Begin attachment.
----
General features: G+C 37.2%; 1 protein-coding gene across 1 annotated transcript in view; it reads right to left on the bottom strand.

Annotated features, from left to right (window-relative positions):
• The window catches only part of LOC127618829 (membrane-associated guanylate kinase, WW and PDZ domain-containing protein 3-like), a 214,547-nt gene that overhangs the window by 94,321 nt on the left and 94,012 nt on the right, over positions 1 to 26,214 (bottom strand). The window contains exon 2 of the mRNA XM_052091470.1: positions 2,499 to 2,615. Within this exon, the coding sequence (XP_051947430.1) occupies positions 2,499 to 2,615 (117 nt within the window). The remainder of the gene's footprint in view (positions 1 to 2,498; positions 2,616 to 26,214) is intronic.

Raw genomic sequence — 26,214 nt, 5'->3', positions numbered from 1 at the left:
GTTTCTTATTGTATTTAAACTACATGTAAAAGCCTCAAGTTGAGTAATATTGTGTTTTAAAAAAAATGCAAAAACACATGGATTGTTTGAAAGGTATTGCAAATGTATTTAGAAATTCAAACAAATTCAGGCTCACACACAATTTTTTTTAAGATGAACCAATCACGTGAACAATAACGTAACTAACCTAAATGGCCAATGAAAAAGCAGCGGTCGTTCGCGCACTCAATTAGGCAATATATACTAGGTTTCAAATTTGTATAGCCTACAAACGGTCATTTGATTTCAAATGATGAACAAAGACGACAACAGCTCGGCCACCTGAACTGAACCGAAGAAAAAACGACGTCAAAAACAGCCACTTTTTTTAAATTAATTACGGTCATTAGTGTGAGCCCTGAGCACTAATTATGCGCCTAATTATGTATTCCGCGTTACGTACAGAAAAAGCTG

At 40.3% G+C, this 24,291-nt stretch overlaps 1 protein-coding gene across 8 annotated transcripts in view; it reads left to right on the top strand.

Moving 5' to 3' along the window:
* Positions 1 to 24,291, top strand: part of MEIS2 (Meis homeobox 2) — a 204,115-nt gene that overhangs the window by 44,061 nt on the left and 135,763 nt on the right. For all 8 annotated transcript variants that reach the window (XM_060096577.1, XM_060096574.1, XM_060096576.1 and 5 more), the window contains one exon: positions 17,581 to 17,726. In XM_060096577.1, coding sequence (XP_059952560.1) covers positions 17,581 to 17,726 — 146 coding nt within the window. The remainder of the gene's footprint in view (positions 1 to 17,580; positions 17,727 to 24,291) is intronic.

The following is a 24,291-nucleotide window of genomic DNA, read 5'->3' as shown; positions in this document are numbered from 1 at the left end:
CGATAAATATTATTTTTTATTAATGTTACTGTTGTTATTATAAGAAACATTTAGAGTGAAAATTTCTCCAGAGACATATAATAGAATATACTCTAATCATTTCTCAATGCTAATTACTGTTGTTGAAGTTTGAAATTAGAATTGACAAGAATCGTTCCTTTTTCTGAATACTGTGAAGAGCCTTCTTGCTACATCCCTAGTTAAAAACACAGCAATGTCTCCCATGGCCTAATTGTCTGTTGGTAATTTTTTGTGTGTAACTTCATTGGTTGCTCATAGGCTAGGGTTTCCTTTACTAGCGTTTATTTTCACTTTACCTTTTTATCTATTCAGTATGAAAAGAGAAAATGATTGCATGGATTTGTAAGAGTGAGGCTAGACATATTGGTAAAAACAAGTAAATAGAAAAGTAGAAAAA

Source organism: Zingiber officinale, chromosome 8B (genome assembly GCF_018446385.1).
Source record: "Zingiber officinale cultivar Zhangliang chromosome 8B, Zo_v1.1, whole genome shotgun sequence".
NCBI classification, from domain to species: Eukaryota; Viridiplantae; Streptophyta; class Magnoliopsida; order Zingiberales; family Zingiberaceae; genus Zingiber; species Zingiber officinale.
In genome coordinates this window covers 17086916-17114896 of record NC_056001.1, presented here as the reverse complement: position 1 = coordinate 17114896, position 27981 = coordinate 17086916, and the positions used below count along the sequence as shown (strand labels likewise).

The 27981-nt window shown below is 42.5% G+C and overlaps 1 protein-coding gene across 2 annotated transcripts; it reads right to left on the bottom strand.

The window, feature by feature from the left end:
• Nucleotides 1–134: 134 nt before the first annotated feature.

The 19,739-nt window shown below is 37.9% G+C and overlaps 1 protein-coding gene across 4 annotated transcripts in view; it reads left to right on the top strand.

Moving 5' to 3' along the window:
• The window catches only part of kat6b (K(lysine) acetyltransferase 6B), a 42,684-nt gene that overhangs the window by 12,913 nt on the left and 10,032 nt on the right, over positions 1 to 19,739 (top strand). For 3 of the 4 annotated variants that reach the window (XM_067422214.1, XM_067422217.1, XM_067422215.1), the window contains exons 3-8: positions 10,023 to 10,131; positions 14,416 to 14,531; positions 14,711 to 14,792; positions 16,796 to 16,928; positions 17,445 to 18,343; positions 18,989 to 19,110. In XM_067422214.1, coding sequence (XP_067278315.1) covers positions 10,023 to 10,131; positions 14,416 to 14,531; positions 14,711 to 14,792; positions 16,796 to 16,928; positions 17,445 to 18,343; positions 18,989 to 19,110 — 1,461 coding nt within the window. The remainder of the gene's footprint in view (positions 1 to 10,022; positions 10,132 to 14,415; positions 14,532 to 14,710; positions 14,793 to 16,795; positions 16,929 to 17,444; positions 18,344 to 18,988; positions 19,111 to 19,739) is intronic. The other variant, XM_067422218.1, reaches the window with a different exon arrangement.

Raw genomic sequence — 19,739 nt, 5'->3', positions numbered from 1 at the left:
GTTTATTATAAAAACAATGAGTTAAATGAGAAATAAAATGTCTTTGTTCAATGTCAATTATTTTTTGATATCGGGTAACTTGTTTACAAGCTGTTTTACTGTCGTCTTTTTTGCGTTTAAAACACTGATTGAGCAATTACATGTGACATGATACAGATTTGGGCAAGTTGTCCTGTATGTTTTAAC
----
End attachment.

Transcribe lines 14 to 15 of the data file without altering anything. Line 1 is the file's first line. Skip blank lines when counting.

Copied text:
In genome coordinates this window covers 17086916-17114896 of record NC_056001.1, presented here as the reverse complement: position 1 = coordinate 17114896, position 27981 = coordinate 17086916, and the positions used below count along the sequence as shown (strand labels likewise).

The 27981-nt window shown below is 42.5% G+C and overlaps 1 protein-coding gene across 2 annotated transcripts; it reads right to left on the bottom strand.